Marching band bands together

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Marching band bands together

Morgan Wheeler, Staffer

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The marching band has done well in all their competitions this fall. The first competition, Stagg Jamboree, was crucial because it determined how their show ranked against the shows of other area high schools. The OPRF marching band won a caption for best music, their first time ever in that category. According to Anthony Svejda, one of the band directors, captions are important. “The goal throughout the season is to get a caption, which reinforces what we’re doing well or that the people are enjoying the show. After that competition we realized we had a competitive show.”

The students love it. Those who have been here for four years it has been their favorite show so far”

— Anthony Svejda

One of the reasons for their success is because their performance, ‘Phat Tuesday’, is a crowd favorite. ‘Phat Tuesday’ is based on the celebration of Mardi Gras and a typical New Orleans funeral. The piece opens with a movement called Nola Wakes, a slow ballad that moves toward a joyous sound. The second movement, Congo Square, is named after a historic area in New Orleans. The next movement is titled French Quarter. The final movement is called To Five 1, the piece ends with a big swing to the tune of “When the Saints Go Marching In” as the band exits the field in a traditional march. “The students love it,” Svejda said. “Those who have been here for four years it has been their favorite show so far.” The students in marching band can also feel the positive response from the crowd. Edward Brenneman, a junior soloist said that “As a soloist I really enjoy the show. I’m in the quartet.” He also enjoys the jazz elements in the show, because he plays the trumpet. Brenneman feels there is something about this piece gets a lot of excitement from the crowdsnot only at OPRF home games, but at the competitions as well.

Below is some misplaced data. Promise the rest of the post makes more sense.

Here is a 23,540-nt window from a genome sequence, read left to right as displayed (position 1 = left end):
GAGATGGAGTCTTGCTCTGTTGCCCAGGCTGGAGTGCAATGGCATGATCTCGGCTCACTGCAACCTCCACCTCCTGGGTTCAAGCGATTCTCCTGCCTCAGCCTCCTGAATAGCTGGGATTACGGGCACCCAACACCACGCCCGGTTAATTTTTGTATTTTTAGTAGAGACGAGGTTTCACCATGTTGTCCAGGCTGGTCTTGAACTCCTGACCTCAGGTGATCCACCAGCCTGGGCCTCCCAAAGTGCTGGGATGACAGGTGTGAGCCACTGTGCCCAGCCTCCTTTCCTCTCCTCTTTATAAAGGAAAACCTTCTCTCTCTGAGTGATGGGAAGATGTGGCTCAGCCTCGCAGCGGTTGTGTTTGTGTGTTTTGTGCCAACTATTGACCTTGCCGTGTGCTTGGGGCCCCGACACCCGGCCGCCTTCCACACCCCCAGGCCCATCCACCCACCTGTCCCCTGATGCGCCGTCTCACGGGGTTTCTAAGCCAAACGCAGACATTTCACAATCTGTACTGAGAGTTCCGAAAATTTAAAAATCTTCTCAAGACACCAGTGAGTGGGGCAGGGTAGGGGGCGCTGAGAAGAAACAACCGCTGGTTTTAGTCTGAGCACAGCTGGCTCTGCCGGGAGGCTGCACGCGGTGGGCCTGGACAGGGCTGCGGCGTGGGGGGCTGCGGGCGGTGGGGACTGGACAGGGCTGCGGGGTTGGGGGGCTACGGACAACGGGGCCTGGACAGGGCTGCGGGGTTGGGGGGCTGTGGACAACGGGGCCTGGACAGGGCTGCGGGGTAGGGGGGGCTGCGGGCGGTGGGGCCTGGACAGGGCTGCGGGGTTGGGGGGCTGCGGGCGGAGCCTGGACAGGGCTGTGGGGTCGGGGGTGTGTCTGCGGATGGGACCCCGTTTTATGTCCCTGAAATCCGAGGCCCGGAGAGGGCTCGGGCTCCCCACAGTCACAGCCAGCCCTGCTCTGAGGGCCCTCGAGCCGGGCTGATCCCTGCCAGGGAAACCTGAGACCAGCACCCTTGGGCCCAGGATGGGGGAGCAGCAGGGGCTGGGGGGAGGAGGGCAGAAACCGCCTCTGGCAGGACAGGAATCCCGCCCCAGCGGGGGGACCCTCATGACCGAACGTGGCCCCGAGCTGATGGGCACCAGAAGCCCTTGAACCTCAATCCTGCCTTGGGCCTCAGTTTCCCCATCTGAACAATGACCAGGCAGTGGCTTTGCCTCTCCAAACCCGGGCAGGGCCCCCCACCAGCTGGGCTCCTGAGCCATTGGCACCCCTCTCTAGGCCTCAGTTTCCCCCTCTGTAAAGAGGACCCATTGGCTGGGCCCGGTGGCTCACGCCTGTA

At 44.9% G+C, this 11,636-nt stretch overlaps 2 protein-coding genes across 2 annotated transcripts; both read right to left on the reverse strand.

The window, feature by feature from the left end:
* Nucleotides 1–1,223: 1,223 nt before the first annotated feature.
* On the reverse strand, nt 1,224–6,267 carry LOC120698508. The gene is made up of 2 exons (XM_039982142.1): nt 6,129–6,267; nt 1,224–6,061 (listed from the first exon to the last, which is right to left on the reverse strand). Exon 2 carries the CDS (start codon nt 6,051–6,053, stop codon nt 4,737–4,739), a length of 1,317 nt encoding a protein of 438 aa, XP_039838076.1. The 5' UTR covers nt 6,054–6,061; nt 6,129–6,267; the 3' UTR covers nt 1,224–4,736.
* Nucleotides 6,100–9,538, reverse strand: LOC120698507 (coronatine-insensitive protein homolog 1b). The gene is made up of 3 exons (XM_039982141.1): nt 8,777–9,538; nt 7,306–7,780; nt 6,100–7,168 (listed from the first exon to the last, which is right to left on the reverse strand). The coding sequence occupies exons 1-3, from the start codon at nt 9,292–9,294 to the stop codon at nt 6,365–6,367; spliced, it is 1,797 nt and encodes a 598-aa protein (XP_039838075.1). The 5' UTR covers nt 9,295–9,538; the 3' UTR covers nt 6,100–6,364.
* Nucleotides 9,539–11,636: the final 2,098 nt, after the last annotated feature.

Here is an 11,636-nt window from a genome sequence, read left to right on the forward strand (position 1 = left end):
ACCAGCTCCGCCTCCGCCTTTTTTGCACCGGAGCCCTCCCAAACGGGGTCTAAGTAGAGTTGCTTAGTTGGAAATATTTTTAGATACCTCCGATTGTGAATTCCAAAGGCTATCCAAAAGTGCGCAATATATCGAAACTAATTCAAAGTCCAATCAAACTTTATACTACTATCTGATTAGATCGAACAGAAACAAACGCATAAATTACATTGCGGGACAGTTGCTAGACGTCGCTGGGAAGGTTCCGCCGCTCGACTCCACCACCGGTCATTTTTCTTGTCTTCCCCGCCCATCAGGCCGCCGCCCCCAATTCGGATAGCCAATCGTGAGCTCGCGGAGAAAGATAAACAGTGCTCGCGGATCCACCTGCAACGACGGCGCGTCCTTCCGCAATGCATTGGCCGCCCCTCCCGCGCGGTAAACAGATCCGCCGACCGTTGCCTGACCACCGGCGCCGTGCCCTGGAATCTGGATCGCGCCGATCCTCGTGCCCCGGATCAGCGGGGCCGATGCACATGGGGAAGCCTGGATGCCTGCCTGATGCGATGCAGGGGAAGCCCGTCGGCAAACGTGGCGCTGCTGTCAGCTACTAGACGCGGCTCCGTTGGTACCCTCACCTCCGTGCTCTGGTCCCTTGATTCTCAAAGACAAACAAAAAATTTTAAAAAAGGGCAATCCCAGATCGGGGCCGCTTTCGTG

Svejda agrees, after the competition at Benedictine University a lot of educators sent him emails telling him how much they enjoyed the show. “We have put on a show that people are looking forward to seeing.”

Although the marching band won, Svejda believed there was still room for improvement. At the beginning of the year, the field that they practiced on was under construction. The entire 130-piece band was limited to use only one-third of the space, and they only had the opportunity to use the the full field twice before they competed at STAGG. “It doesn’t matter if the band has 30 members or 130 members,” Svejda said. “You still need the whole football field. Having won best music at our first competition, it clearly was a sign that we needed more field to work on in order to win best marching.” Eventually, the marching band negotiated a schedule with the freshman football team, and since then they’ve been on their A game. On Sept. 17 they won first place at Geneseo and swept their class winning best music, best auxiliary, best percussion, and best drum majors. The third competition at Benedictine University, they placed fifth overall and won best drum major.


There are a lot of high expectations for the group. The competitions are an all-day event that begin with an early morning bus ride to the location. Then, setting up involves unloading equipment, putting on uniforms, stretching on the field, and warming up before the big performance. Maya Taylor, a drum major, takes it all in stride. “It was nerve wracking both as a marcher and as a drum major. I’ve had nightmares about going on the podium and forgetting the show,” Taylor said, “But the three other drum majors and I work really hard to make sure that it goes well.” Taylor and the other drum majors help conduct the performance and facilitate communication between the section leaders and directors. The role involves a lot of leadership, in addition to the after school practices the drum majors work together to plan. However, she still finds her participation in marching band rewarding because of the camaraderie and sense of community.  “This year has been great, because I think everyone has been super involved in the show this year. The thing I’ve lo about all four years [in marching band], and this year especially, is that everyone does their best to make sure people feel included.”

Senior Jovan Williams moved to OPRF two years ago. While he said “The marching band there was great… it doesn’t compare to the program here.”  He admits this year switching from flute to color guard was a challenge at first, but he is grateful for the support from his fellow marchers“I really like the sense of community that the band has,” Williams said, “I feel like when we’re all together we create a unique sound. We perform as if we’ve been in a group our whole lives.”

At their final competition at Illinois State University on Oct. 22 the OPRF marching band placed sixth in their class of competition.

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The student newspaper of Oak Park and River Forest High School
Marching band bands together